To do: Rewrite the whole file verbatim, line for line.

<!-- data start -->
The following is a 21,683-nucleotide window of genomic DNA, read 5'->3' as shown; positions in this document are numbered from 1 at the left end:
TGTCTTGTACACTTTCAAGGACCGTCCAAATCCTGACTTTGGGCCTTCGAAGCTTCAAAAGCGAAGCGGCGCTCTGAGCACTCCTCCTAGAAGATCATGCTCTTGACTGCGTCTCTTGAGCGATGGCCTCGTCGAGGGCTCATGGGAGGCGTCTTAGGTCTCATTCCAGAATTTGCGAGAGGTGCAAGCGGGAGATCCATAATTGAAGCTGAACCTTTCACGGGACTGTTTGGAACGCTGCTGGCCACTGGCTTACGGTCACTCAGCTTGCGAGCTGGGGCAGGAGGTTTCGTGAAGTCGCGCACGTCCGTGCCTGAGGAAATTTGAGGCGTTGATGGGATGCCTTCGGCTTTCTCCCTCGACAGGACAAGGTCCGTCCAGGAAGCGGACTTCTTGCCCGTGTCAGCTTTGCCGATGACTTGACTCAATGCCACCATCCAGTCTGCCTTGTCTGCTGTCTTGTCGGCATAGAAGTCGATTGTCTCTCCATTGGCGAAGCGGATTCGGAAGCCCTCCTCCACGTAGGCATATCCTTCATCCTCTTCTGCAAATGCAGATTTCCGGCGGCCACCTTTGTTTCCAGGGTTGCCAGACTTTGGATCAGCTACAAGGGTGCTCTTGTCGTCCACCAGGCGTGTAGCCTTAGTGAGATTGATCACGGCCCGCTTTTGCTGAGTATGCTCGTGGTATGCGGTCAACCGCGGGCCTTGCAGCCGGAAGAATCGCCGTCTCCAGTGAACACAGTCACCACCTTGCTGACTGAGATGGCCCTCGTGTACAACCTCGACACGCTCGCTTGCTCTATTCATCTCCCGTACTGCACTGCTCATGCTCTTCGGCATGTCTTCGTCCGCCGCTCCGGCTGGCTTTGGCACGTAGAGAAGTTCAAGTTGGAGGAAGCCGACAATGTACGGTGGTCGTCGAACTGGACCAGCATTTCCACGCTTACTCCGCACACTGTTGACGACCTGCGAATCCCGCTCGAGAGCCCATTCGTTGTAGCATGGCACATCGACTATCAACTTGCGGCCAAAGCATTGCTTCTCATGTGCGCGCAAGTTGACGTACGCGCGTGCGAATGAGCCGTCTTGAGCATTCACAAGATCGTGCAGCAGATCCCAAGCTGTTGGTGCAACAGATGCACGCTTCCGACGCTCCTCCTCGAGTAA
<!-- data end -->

The following is a 21,683-nucleotide window of genomic DNA, read 5'->3' as shown; positions in this document are numbered from 1 at the left end:
TGTCTTGTACACTTTCAAGGACCGTCCAAATCCTGACTTTGGGCCTTCGAAGCTTCAAAAGCGAAGCGGCGCTCTGAGCACTCCTCCTAGAAGATCATGCTCTTGACTGCGTCTCTTGAGCGATGGCCTCGTCGAGGGCTCATGGGAGGCGTCTTAGGTCTCATTCCAGAATTTGCGAGAGGTGCAAGCGGGAGATCCATAATTGAAGCTGAACCTTTCACGGGACTGTTTGGAACGCTGCTGGCCACTGGCTTACGGTCACTCAGCTTGCGAGCTGGGGCAGGAGGTTTCGTGAAGTCGCGCACGTCCGTGCCTGAGGAAATTTGAGGCGTTGATGGGATGCCTTCGGCTTTCTCCCTCGACAGGACAAGGTCCGTCCAGGAAGCGGACTTCTTGCCCGTGTCAGCTTTGCCGATGACTTGACTCAATGCCACCATCCAGTCTGCCTTGTCTGCTGTCTTGTCGGCATAGAAGTCGATTGTCTCTCCATTGGCGAAGCGGATTCGGAAGCCCTCCTCCACGTAGGCATATCCTTCATCCTCTTCTGCAAATGCAGATTTCCGGCGGCCACCTTTGTTTCCAGGGTTGCCAGACTTTGGATCAGCTACAAGGGTGCTCTTGTCGTCCACCAGGCGTGTAGCCTTAGTGAGATTGATCACGGCCCGCTTTTGCTGAGTATGCTCGTGGTATGCGGTCAACCGCGGGCCTTGCAGCCGGAAGAATCGCCGTCTCCAGTGAACACAGTCACCACCTTGCTGACTGAGATGGCCCTCGTGTACAACCTCGACACGCTCGCTTGCTCTATTCATCTCCCGTACTGCACTGCTCATGCTCTTCGGCATGTCTTCGTCCGCCGCTCCGGCTGGCTTTGGCACGTAGAGAAGTTCAAGTTGGAGGAAGCCGACAATGTACGGTGGTCGTCGAACTGGACCAGCATTTCCACGCTTACTCCGCACACTGTTGACGACCTGCGAATCCCGCTCGAGAGCCCATTCGTTGTAGCATGGCACATCGACTATCAACTTGCGGCCAAAGCATTGCTTCTCATGTGCGCGCAAGTTGACGTACGCGCGTGCGAATGAGCCGTCTTGAGCATTCACAAGATCGTGCAGCAGATCCCAAGCTGTTGGTGCAACAGATGCACGCTTCCGACGCTCCTCCTCGAGTAA